A second wildcat strike by truck drivers at a rest area in Grafenhausen, Germany, has brought renewed attention to the systemic issues plaguing the road transport industry in Europe, and the urgent need for intervention by government and industry stakeholders to protect the rights of third-country nationals.
The striking drivers have gathered at the rest area to demand pay owed them by the Polish trucking consortium Mazur Group or Agmaz-Lukmas-Imperia. As of today, over 130 trucks and their drivers, who come from countries including Georgia, Uzbekistan, Ukraine, Kazakhstan, the Philippines, and Tajikistan, are gathered at the rest area.
A small group of drivers received payment within a number of days with support from the Road Transport Due Diligence Foundation (RTDD) and Fair Mobility, along with the European Transport Workers’ Federation (ETF), the International Transport Workers’ Federation (ITF), and ETF and ITF affiliated united service union ver.di and the DGB in Germany. However, the majority of striking truck drivers have not yet received pay owed to them from the company. In addition to payment of the money owed to them, the drivers are also demanding an end to inhumane working conditions, including long working hours, being forced to live exclusively in their trucks, and other unsafe working practices.
During a similar strike at the Grafenhausen rest area in March and April, it became clear that the Mazur Group hauls goods for major multinational customers and logistics companies across Europe, including IKEA, Volkswagen, CH Robinson, and Sennder. The German Act on Corporate Due Diligence Obligations in Supply Chains puts obligations on these companies to prevent and mitigate human rights abuses and ensure workers’ rights are protected in their supply chains.
“The current business model for road transport perpetuates violations of workers’ and human rights,” said Livia Spera, General Secretary of the ETF. “In European road transport, multinational companies prioritise profit over people, leaving the most vulnerable workers in their supply chains exposed to inhumane treatment, payment delays and much more. It is crucial that authorities hold these companies accountable and enforce existing regulations to ensure the full implementation of social legislation for all drivers, regardless of their nationality.”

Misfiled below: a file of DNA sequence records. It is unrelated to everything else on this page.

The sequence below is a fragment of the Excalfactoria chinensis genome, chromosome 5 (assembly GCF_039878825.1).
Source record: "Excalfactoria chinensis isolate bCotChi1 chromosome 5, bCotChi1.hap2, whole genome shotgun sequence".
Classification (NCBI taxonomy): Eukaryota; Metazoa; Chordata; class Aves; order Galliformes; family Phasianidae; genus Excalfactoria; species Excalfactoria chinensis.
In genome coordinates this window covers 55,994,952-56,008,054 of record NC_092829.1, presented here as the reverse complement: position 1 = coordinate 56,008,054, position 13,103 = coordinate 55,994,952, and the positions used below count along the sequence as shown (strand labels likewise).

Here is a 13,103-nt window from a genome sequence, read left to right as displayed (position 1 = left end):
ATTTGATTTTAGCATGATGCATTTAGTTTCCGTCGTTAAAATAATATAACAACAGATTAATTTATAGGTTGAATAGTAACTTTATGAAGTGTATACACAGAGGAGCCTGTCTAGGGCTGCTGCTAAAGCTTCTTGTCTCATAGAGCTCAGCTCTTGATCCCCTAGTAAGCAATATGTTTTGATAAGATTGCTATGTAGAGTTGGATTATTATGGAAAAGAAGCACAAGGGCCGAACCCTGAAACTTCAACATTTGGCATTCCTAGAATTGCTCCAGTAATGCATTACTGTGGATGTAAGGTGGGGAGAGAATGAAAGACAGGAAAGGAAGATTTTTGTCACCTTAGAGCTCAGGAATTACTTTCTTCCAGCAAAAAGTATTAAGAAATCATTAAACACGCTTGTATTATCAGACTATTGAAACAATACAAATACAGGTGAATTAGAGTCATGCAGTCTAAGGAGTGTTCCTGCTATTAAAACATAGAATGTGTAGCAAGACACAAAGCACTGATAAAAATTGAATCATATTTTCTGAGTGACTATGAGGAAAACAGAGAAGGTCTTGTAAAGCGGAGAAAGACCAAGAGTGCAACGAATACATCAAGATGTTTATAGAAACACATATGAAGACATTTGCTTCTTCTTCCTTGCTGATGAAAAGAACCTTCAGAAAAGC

“Sadly, the problems these drivers have bravely exposed are rampant in European road transport,” said Stephen Cotton, General Secretary of the ITF. “Brands and transport companies now have a choice. They can work with trade unions to end the exploitation of cross-border transport workers or accept that wildcat strikes will become the new normal in European trucking. We will continue to work with responsible companies, to help them check and fix human rights violations in their business and supply chains, and for those companies that continue to exploit transport workers, you should expect more of what we are seeing at Grafenhausen.”
The ETF and ITF have been campaigning to end the exploitation of third-country nationals in the road transport sector. It is common practice for these workers to be subjected to highly discriminatory conditions, including a denial of basic rights to fair pay, and decent working conditions. To address these systemic issues, the two trade union organisations are calling for stepped-up enforcement of applicable rules, namely the proper implementation of the Mobility Package, with a specific emphasis on safeguarding the rights of workers regardless of where they come from.
Unions are also working with the Road Transport Due Diligence Foundation, the independent organisation that monitors and addresses violations of labour and human rights standards in European road transport supply chains.
This article was amended on 4 August 2023. An earlier version said that LKW Walter was a customer of Mazur Group which was not correct. LKW Walter has informed the ETF that they do not have any kind of ongoing business relationship or cooperation with any of the Polish companies mentioned in this article.